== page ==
Sketch: A country divided?

Protestors were moved on from the Cabinet Office before the politicians emerged
Protestors were moved on from the Cabinet Office before the politicians emerged

Packs of journalists and protestors turned Westminster into a minor war zone today, as the people of London made their views on a hung parliament known.

By Matthew West

Nothing sums up the febrile temper of the nation as the scenes in Whitehall this evening. The crowds began to gather early. Journalists, photographers, camera crews all lurked around the entrance to the Cabinet Office from around 14:00 BST, as many realised that the negotiations between Labour and the Liberal Democrats had collapsed and the Lib Dem team was now going back to the negotiating table with the Conservatives.

Then there was the crowd hanging around the entrance to Downing Street, not an especially unusual event in itself but this crowd was gathered for one thing this time: to see if Gordon Brown would be leaving any time soon.


It took several hours. The protestors busied themselves with chants calling for fair votes or troops to get out of Afghanistan. One particular gem was: "Could the politicians come out so we can heckle you please." For the most part it was genial and light-hearted.

Things got a little more fraught though around 18:00 BST. It all happened then. For starters the police were required to remove the protestors. That took some time. Many of them didn't want to go and many of them put up a bit of a fight. But the politicians weren't going to come out and be heckled by the public they were sworn to serve.

Then at 19:00 BST Gordon Brown came out of Number 10 and announced his resignation as prime minister. He entered his car and left the crowds who had waited to see this history in the making. Some clapped as the prime minister's car left Downing Street for Buckingham Palace but many more booed.

Then there was a mad dash the hundred yards or so back to the Cabinet Office to await the two negotiating teams of the Lib Dems and Conservatives.

The Lib Dem team came out first. Danny Alexander the lead negotiator said little and looked glum. David Laws stared straight ahead of him focusing at nothing in particular. He looked far from happy but the honest answer was that none of us had any idea what was going on still.

One anti-war protestor jumped out from behind the Lib Dem team as they left but was pounced on instantly by police. The Lib Dem team managed to slip through the crowd of photographers without harm.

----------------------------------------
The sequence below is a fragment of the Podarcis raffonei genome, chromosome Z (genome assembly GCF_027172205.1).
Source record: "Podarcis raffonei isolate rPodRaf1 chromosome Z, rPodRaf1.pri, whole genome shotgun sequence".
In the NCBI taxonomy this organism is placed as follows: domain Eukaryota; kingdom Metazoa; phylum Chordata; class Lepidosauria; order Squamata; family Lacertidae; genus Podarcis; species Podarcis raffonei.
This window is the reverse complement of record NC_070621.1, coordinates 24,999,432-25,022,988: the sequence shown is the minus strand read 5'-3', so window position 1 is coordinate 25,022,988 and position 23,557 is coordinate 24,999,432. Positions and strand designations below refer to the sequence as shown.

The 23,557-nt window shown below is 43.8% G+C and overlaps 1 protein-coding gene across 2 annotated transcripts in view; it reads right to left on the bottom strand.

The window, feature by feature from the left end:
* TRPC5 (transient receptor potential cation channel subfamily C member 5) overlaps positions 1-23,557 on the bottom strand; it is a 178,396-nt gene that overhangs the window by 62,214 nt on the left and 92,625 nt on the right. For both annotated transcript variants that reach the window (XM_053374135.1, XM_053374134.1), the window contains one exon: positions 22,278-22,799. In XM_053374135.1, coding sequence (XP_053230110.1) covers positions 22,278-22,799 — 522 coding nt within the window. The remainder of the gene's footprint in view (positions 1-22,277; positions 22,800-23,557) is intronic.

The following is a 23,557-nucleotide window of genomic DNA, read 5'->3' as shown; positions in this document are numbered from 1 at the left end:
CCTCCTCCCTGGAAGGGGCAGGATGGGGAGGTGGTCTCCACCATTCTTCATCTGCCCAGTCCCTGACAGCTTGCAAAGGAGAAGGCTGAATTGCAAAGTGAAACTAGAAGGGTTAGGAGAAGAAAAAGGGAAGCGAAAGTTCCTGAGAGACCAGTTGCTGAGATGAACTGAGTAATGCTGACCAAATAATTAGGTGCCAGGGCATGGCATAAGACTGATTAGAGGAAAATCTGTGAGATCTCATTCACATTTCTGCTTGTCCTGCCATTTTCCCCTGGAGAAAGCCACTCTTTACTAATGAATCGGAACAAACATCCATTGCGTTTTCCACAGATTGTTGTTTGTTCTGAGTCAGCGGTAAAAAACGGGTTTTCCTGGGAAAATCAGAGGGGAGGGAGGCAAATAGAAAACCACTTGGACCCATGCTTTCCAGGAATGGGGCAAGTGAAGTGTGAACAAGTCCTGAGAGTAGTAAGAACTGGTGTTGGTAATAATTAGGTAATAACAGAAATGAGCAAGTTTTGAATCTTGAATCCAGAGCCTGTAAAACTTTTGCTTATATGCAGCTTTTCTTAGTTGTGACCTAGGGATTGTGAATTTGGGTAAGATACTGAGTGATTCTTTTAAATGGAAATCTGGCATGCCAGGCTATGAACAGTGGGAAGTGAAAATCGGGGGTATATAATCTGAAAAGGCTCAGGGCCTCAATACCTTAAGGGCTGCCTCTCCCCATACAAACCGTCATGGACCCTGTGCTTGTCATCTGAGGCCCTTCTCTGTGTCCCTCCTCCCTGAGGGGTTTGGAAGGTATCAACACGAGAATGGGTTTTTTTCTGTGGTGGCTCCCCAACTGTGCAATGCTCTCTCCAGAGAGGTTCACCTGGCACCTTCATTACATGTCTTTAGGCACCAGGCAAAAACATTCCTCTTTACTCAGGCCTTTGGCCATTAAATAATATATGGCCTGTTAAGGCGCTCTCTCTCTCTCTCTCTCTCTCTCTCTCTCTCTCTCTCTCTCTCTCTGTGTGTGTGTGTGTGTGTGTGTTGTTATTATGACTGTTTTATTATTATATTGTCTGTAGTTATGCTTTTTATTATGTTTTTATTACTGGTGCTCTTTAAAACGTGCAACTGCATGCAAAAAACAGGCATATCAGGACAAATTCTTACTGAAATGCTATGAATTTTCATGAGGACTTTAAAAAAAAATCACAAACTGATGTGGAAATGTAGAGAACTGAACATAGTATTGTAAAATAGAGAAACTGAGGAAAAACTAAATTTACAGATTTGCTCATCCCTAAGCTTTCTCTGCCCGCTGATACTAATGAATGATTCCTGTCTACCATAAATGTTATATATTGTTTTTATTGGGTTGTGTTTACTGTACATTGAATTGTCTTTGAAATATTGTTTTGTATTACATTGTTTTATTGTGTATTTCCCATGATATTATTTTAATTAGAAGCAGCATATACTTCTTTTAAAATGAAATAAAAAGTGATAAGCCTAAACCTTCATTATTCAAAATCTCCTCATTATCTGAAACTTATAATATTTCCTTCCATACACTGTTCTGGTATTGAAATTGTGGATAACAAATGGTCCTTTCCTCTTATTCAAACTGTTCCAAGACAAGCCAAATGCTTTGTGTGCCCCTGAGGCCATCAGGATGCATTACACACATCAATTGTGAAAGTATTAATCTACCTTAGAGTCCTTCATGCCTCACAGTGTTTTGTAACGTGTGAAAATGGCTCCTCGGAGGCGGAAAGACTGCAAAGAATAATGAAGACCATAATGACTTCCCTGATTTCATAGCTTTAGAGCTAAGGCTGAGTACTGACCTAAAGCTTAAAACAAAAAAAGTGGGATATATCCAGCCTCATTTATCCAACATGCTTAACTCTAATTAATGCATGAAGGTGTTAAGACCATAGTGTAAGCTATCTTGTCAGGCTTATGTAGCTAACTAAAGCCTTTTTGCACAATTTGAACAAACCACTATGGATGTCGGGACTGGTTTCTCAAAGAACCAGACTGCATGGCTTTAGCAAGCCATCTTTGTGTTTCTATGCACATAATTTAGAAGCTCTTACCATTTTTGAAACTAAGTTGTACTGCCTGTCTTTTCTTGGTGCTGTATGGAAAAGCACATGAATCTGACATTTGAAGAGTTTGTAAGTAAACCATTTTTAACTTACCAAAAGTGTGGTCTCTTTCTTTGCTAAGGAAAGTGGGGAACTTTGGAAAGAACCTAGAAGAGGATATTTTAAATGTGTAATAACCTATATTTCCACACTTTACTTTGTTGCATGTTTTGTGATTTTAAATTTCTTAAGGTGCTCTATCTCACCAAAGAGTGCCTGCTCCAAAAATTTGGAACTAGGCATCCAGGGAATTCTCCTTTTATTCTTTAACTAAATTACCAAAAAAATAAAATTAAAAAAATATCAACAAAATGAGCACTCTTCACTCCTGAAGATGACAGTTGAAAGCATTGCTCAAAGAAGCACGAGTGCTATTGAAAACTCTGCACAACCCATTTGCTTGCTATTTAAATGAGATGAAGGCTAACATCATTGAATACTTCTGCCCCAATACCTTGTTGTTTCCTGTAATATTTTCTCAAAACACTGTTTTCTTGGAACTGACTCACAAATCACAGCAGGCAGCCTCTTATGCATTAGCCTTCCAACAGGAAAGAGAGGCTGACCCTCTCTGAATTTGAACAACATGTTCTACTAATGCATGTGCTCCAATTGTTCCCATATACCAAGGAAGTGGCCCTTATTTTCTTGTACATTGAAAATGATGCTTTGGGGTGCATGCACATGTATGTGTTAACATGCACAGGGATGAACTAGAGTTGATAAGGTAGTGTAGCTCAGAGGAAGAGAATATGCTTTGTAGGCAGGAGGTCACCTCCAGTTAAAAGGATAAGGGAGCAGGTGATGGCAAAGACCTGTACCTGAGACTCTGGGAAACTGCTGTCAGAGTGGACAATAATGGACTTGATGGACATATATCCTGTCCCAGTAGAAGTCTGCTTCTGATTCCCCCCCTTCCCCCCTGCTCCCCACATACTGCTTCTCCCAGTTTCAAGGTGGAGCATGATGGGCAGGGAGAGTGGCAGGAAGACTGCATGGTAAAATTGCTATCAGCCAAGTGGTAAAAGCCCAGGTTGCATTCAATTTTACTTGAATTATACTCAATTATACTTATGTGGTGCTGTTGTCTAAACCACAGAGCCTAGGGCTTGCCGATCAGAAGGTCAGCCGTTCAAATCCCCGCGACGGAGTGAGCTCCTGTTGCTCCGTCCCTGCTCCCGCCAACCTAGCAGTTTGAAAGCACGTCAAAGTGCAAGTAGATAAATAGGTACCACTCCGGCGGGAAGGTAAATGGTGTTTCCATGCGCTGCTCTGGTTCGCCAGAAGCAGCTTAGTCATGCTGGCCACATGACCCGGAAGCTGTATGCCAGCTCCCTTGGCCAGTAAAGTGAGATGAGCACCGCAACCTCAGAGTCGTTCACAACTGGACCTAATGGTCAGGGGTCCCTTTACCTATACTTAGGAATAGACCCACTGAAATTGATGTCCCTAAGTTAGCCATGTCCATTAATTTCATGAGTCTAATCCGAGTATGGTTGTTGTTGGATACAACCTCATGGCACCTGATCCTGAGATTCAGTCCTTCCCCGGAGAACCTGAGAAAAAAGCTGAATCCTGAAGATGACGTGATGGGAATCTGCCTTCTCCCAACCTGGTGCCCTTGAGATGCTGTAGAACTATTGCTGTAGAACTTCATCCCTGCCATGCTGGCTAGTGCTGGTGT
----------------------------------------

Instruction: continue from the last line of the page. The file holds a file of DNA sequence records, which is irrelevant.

Then the Conservative team came out of the Cabinet Office. William Hague looked statesmanlike but said nothing of importance before striding away. The Conservative shadow foreign secretary and his team were met with boos and jeers. There were few cheers among the waiting crowd.

This time a police escort was necessary They didn't take a light touch approach to clearing people out of their way. William Hague, George Osborne and Oliver Lettwin strode up Whitehall to Derby Gate chased by camera crews and protestors in equally number. Traffic was brought to a halt as the Conservative negotiating team walked up Whitehall. George Osborne couldn't resist one of this trademark smirks.

As the Conservative team rounded the corner at the Red Lion pub into Derby Gate and the bowels of Portcullis House they were met by boos and jeers from one side of the road. Then some realised that their team were getting jeered so starting clapping and cheering to drown out the noise.

That there is unhappiness, real concern and even deep-seated anger at the prospect of a Conservative government cannot be under-estimated. That was underlined by the fact that David Cameron's arrival in Downing Street as prime minister was not met with the same sort of hysteria Tony Blair was in 1997. David Cameron recognises that the nation is divided over the prospect of a Conservative government. What he probably wasn't expecting was to be met with the protestors on his arrival. Just as an hour before, people had jeered Gordon Brown as he left Downing Street. Now they jeered David Cameron as he entered it.

If the behaviour of people in and around Whitehall today is a reflection of the temper of the nation as a whole there may be more than a little trouble ahead.

Not one of the three main parties can command the support of the electorate.

And many politicians probably have no idea just how unpopular they are as a group. There may not be rioting in the streets, but battle lines are being drawn by everyone at the moment and the sense of bitterness could be significant and last for a long time. The call for unity among the political classes and for strong stable government never sounded so hollow.

The next few months will be just as febrile and probably equally as tense as the last few days.

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